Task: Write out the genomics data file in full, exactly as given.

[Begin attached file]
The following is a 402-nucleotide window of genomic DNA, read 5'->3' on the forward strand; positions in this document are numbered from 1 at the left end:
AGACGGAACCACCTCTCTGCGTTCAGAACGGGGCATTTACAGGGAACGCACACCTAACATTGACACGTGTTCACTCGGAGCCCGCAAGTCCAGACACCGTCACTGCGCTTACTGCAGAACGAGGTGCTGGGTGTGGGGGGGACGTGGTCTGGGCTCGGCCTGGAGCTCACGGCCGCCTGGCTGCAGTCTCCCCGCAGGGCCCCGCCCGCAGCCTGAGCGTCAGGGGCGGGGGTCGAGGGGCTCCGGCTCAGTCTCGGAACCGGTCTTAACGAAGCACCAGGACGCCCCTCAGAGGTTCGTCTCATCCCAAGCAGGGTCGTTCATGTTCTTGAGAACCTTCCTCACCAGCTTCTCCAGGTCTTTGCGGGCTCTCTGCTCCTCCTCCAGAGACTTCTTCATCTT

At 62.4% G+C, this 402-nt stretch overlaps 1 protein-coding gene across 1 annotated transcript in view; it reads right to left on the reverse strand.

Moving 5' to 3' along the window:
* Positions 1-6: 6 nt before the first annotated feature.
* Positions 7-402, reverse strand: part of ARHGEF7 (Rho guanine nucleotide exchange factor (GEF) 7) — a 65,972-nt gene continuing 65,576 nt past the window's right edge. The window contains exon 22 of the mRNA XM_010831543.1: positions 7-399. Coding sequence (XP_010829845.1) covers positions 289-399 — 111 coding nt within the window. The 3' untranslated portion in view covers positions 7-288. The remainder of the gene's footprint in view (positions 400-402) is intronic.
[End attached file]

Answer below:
The following is a 402-nucleotide window of genomic DNA, read 5'->3' on the forward strand; positions in this document are numbered from 1 at the left end:
AGACGGAACCACCTCTCTGCGTTCAGAACGGGGCATTTACAGGGAACGCACACCTAACATTGACACGTGTTCACTCGGAGCCCGCAAGTCCAGACACCGTCACTGCGCTTACTGCAGAACGAGGTGCTGGGTGTGGGGGGGACGTGGTCTGGGCTCGGCCTGGAGCTCACGGCCGCCTGGCTGCAGTCTCCCCGCAGGGCCCCGCCCGCAGCCTGAGCGTCAGGGGCGGGGGTCGAGGGGCTCCGGCTCAGTCTCGGAACCGGTCTTAACGAAGCACCAGGACGCCCCTCAGAGGTTCGTCTCATCCCAAGCAGGGTCGTTCATGTTCTTGAGAACCTTCCTCACCAGCTTCTCCAGGTCTTTGCGGGCTCTCTGCTCCTCCTCCAGAGACTTCTTCATCTT

At 62.4% G+C, this 402-nt stretch overlaps 1 protein-coding gene across 1 annotated transcript in view; it reads right to left on the reverse strand.

Moving 5' to 3' along the window:
* Positions 1-6: 6 nt before the first annotated feature.
* Positions 7-402, reverse strand: part of ARHGEF7 (Rho guanine nucleotide exchange factor (GEF) 7) — a 65,972-nt gene continuing 65,576 nt past the window's right edge. The window contains exon 22 of the mRNA XM_010831543.1: positions 7-399. Coding sequence (XP_010829845.1) covers positions 289-399 — 111 coding nt within the window. The 3' untranslated portion in view covers positions 7-288. The remainder of the gene's footprint in view (positions 400-402) is intronic.